Whilst we all have our own tried-and-tested methods for finding candidates, you may need to expand your go-to platforms for advertising new roles, to reach a broader mix of talent. For example, exclusively promoting new roles on social media may receive a greater volume of millennial and Gen-Z applicants, as they are generally more actively engaged on these platforms. Similarly, companies which heavily recruit via internal referrals may find they are hiring many similar candidates over a period of time. It’s also worth bearing in mind that some job seekers still use (sometimes highly niche) job boards or learn about positions through word of mouth – so there is no catch-all solution. Instead, it’s important to make sure you are spreading the net far and wide, making use of a combination of methods, to best reach the greatest variety of applicants. Don’t forget the traditional methods of recruitment websites, as well as LinkedIn and other social media.
Ditch the CV, in favour of video interviews
The CV was designed as a general overview for recruiters to judge potential employees, based on factors such as work experience or education and has been the pivotal point of recruitment for a long time.. However, studies have shown that rating candidates by these incidental factors is one of the worst predictors of performance. In fact, rating candidates based on core and soft skills is a much better indicator of potential and allows you to open up the talent pool for people to apply based on ability, rather than background. But how can you do this?
Structured video interviews are a great way to narrow your candidate pool, based on their skills and attributes versus experience. It also makes the job application process more accessible to a broader range of applicants. Candidates record answers to a structured question set at a time and in a place that suits them, allowing recruiters and hiring managers to review the responses (and any data the platform collates around them) at their convenience. Not only does this allow you to consider more candidates, due to the accessibility of a video interview, but, seeing as all candidates answer the same questions, you create a more objective and fair evaluation process that ensures consistency in hiring decisions.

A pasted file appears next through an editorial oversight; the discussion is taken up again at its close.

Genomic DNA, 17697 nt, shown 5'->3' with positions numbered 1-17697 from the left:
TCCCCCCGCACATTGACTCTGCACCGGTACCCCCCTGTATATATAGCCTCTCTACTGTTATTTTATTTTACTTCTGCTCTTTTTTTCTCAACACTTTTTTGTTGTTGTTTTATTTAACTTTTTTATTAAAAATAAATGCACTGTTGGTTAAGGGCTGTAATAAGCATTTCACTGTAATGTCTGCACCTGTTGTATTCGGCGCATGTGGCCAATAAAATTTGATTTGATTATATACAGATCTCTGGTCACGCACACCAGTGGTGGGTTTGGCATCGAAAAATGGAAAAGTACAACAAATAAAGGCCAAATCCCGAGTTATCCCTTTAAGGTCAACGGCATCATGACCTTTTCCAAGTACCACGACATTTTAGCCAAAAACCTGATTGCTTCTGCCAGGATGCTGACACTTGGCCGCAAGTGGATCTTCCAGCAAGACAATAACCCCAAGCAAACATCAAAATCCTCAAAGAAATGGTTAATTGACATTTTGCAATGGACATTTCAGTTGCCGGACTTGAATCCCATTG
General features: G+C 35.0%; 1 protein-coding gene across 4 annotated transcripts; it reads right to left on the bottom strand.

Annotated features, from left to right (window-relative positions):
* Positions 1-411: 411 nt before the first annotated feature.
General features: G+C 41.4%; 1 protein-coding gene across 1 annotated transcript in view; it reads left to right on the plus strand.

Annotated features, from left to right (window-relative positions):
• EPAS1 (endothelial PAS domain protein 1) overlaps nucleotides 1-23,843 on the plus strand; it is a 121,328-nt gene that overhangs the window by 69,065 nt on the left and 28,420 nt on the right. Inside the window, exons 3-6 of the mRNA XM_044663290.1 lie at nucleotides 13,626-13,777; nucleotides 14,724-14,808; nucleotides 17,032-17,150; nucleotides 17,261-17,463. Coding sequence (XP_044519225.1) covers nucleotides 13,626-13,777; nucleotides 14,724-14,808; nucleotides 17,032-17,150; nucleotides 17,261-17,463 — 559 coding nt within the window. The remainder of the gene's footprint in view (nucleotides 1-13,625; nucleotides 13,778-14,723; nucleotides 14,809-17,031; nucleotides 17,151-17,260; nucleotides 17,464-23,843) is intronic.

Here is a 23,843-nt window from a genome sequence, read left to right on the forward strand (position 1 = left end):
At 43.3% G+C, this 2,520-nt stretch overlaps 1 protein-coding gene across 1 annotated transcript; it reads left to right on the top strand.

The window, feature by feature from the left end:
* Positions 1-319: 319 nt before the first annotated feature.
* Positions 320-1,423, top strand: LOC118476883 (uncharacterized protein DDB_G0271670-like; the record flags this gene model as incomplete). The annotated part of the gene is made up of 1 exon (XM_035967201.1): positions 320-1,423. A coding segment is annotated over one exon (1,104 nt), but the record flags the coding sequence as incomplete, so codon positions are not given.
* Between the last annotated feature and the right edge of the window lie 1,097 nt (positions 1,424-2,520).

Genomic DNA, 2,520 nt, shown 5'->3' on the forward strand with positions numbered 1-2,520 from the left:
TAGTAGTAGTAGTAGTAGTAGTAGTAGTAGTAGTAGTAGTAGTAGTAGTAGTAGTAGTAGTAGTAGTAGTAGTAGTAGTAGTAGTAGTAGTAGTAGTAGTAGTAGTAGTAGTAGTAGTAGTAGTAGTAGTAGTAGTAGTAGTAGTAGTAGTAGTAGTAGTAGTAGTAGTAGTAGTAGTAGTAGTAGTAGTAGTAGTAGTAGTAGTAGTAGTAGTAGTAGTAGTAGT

Incorporate AI into the decision-making process to reduce bias
There are many discussions in the media about the use of AI in recruitment and the fear that it could be just as biased as the human alternative, if proper attention is not paid to its coding or implementation. However, the reality is that unconscious bias is most common in interviews with humans.
Whether deliberate or not, even well-intentioned recruiters and hiring managers have biases that play a significant role in their hiring process. Any factors can be taken into consideration; perhaps the interviewer had a tough weekend with their family, impacting their attitude during a Monday morning interview. Such distractions can disadvantage a potentially perfect candidate.. In contrast, AI doesn’t have a bad day and will offer the same consistent experience to every candidate.
It’s important to ask any vendor offering an AI-driven recruiting technology to describe the ways that they combat bias in the development and implementation of their algorithms. Some have developed and are stringently following strong best practices in the mitigation of bias in their technologies, and some are not. Then ask whether any of their customers are increasing diversity through the use of these technologies, as well. The proof is in the metrics. From small tweaks to larger technology implementations, there are a number of ways companies can significantly reduce unconscious bias in their hiring – so why not take the first step toward reimagining your recruiting processes today?